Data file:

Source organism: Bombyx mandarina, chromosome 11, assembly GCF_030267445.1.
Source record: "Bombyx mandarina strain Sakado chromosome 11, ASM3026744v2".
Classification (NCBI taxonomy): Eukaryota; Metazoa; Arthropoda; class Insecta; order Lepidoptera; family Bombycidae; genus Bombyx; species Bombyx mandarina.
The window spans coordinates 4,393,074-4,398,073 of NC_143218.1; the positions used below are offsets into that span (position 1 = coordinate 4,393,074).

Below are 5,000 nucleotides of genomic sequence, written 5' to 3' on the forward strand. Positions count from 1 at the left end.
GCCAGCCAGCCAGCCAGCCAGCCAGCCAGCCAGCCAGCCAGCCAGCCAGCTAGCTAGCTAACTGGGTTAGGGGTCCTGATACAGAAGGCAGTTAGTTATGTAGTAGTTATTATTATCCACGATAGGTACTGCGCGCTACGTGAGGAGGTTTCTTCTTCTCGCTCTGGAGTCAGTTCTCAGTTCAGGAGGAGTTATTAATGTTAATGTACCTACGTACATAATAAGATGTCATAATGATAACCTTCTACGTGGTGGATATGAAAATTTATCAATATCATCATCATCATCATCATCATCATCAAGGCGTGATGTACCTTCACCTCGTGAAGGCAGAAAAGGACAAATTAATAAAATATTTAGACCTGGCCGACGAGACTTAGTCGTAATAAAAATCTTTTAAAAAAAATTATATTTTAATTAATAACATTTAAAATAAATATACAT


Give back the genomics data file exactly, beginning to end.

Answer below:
Source organism: Bombyx mandarina, chromosome 11, assembly GCF_030267445.1.
Source record: "Bombyx mandarina strain Sakado chromosome 11, ASM3026744v2".
Classification (NCBI taxonomy): Eukaryota; Metazoa; Arthropoda; class Insecta; order Lepidoptera; family Bombycidae; genus Bombyx; species Bombyx mandarina.
The window spans coordinates 4,393,074-4,398,073 of NC_143218.1; the positions used below are offsets into that span (position 1 = coordinate 4,393,074).

Below are 5,000 nucleotides of genomic sequence, written 5' to 3' on the forward strand. Positions count from 1 at the left end.
GCCAGCCAGCCAGCCAGCCAGCCAGCCAGCCAGCCAGCCAGCCAGCCAGCTAGCTAGCTAACTGGGTTAGGGGTCCTGATACAGAAGGCAGTTAGTTATGTAGTAGTTATTATTATCCACGATAGGTACTGCGCGCTACGTGAGGAGGTTTCTTCTTCTCGCTCTGGAGTCAGTTCTCAGTTCAGGAGGAGTTATTAATGTTAATGTACCTACGTACATAATAAGATGTCATAATGATAACCTTCTACGTGGTGGATATGAAAATTTATCAATATCATCATCATCATCATCATCATCATCAAGGCGTGATGTACCTTCACCTCGTGAAGGCAGAAAAGGACAAATTAATAAAATATTTAGACCTGGCCGACGAGACTTAGTCGTAATAAAAATCTTTTAAAAAAAATTATATTTTAATTAATAACATTTAAAATAAATATACAT